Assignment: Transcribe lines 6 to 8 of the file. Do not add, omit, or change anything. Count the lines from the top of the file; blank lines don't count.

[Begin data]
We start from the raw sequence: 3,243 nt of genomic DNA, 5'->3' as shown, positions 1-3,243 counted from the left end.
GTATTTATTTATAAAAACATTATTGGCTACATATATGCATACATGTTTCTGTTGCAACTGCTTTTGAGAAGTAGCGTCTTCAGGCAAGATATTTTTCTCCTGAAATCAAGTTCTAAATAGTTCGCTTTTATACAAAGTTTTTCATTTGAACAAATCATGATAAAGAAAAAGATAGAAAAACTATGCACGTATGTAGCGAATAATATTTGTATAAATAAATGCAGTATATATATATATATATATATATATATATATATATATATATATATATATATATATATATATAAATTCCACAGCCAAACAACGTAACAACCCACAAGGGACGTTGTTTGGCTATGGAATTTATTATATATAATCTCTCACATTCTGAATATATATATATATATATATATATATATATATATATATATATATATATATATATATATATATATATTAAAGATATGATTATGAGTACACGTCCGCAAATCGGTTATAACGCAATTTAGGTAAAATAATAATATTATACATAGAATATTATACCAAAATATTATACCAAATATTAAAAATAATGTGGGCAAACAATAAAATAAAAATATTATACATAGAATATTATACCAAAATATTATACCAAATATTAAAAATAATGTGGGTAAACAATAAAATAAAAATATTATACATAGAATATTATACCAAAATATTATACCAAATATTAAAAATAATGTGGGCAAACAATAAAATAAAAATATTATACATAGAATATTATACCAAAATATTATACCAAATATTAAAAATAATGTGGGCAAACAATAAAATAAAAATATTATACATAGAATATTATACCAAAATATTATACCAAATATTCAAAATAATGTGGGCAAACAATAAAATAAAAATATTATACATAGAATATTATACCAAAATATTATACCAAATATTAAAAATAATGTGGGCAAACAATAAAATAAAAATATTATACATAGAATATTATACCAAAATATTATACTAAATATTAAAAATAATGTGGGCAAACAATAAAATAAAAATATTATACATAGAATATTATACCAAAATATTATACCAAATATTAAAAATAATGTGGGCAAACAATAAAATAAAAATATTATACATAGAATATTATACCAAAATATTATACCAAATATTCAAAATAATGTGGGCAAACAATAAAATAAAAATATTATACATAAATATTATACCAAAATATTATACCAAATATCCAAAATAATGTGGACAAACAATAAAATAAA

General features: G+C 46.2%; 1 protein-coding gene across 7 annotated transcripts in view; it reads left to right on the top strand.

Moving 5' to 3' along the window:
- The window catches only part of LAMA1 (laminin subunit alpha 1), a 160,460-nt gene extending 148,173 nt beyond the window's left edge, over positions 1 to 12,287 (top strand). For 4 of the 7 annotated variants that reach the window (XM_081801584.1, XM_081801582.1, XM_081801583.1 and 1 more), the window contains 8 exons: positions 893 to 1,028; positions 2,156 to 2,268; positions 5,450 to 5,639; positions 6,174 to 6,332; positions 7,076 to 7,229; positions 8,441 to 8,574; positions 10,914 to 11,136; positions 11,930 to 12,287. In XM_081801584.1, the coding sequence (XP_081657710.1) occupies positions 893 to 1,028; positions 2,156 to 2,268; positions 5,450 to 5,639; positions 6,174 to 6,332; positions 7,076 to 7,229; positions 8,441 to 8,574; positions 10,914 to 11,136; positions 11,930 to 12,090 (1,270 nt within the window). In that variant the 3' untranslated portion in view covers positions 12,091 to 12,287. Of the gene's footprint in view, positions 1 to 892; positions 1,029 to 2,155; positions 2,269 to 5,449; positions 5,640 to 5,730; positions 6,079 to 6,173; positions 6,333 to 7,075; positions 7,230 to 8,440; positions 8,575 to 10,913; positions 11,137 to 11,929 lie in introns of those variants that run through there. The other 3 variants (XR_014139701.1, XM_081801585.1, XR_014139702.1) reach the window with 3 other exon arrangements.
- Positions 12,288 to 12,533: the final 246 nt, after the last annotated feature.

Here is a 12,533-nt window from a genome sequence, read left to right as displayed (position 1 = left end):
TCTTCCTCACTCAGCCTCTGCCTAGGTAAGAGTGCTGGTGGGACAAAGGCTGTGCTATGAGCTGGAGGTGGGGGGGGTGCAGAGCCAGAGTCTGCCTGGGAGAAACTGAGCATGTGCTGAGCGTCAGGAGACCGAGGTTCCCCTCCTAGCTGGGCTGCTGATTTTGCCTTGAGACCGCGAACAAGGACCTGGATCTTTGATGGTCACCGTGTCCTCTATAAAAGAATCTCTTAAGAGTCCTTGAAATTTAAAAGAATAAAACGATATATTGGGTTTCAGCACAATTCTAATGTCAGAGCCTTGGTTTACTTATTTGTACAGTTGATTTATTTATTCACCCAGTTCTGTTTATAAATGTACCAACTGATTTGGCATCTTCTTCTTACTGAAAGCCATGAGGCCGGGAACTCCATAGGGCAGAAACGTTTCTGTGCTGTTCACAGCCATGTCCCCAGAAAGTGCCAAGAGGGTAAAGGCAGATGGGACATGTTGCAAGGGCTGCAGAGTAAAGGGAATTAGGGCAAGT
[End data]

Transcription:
- Positions 12,288 to 12,533: the final 246 nt, after the last annotated feature.

Here is a 12,533-nt window from a genome sequence, read left to right as displayed (position 1 = left end):
TCTTCCTCACTCAGCCTCTGCCTAGGTAAGAGTGCTGGTGGGACAAAGGCTGTGCTATGAGCTGGAGGTGGGGGGGGTGCAGAGCCAGAGTCTGCCTGGGAGAAACTGAGCATGTGCTGAGCGTCAGGAGACCGAGGTTCCCCTCCTAGCTGGGCTGCTGATTTTGCCTTGAGACCGCGAACAAGGACCTGGATCTTTGATGGTCACCGTGTCCTCTATAAAAGAATCTCTTAAGAGTCCTTGAAATTTAAAAGAATAAAACGATATATTGGGTTTCAGCACAATTCTAATGTCAGAGCCTTGGTTTACTTATTTGTACAGTTGATTTATTTATTCACCCAGTTCTGTTTATAAATGTACCAACTGATTTGGCATCTTCTTCTTACTGAAAGCCATGAGGCCGGGAACTCCATAGGGCAGAAACGTTTCTGTGCTGTTCACAGCCATGTCCCCAGAAAGTGCCAAGAGGGTAAAGGCAGATGGGACATGTTGCAAGGGCTGCAGAGTAAAGGGAATTAGGGCAAGT